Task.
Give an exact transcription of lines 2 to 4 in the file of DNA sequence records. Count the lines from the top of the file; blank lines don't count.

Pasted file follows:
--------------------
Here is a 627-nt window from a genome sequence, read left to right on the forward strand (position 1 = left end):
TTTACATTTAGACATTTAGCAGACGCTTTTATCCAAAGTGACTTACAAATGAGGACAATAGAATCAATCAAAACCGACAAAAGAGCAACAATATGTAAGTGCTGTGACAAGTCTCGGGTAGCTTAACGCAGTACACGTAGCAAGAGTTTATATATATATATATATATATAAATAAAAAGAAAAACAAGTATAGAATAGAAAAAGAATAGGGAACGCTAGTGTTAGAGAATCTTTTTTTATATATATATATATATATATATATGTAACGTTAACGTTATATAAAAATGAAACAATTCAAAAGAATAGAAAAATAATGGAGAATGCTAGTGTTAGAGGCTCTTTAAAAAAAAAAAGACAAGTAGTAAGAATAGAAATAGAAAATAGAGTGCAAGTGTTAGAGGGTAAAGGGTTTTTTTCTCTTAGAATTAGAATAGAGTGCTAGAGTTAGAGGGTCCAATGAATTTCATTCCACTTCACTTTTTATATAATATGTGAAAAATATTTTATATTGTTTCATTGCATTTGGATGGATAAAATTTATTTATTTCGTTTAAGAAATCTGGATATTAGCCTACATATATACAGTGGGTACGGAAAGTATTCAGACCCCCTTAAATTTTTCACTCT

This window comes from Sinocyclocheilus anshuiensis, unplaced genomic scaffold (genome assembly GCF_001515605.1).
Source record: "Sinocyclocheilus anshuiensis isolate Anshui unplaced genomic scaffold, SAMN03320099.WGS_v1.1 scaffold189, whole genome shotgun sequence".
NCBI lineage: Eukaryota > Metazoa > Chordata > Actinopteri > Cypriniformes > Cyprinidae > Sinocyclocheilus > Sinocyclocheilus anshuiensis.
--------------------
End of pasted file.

TTTACATTTAGACATTTAGCAGACGCTTTTATCCAAAGTGACTTACAAATGAGGACAATAGAATCAATCAAAACCGACAAAAGAGCAACAATATGTAAGTGCTGTGACAAGTCTCGGGTAGCTTAACGCAGTACACGTAGCAAGAGTTTATATATATATATATATATATAAATAAAAAGAAAAACAAGTATAGAATAGAAAAAGAATAGGGAACGCTAGTGTTAGAGAATCTTTTTTTATATATATATATATATATATATATGTAACGTTAACGTTATATAAAAATGAAACAATTCAAAAGAATAGAAAAATAATGGAGAATGCTAGTGTTAGAGGCTCTTTAAAAAAAAAAAGACAAGTAGTAAGAATAGAAATAGAAAATAGAGTGCAAGTGTTAGAGGGTAAAGGGTTTTTTTCTCTTAGAATTAGAATAGAGTGCTAGAGTTAGAGGGTCCAATGAATTTCATTCCACTTCACTTTTTATATAATATGTGAAAAATATTTTATATTGTTTCATTGCATTTGGATGGATAAAATTTATTTATTTCGTTTAAGAAATCTGGATATTAGCCTACATATATACAGTGGGTACGGAAAGTATTCAGACCCCCTTAAATTTTTCACTCT

This window comes from Sinocyclocheilus anshuiensis, unplaced genomic scaffold (genome assembly GCF_001515605.1).
Source record: "Sinocyclocheilus anshuiensis isolate Anshui unplaced genomic scaffold, SAMN03320099.WGS_v1.1 scaffold189, whole genome shotgun sequence".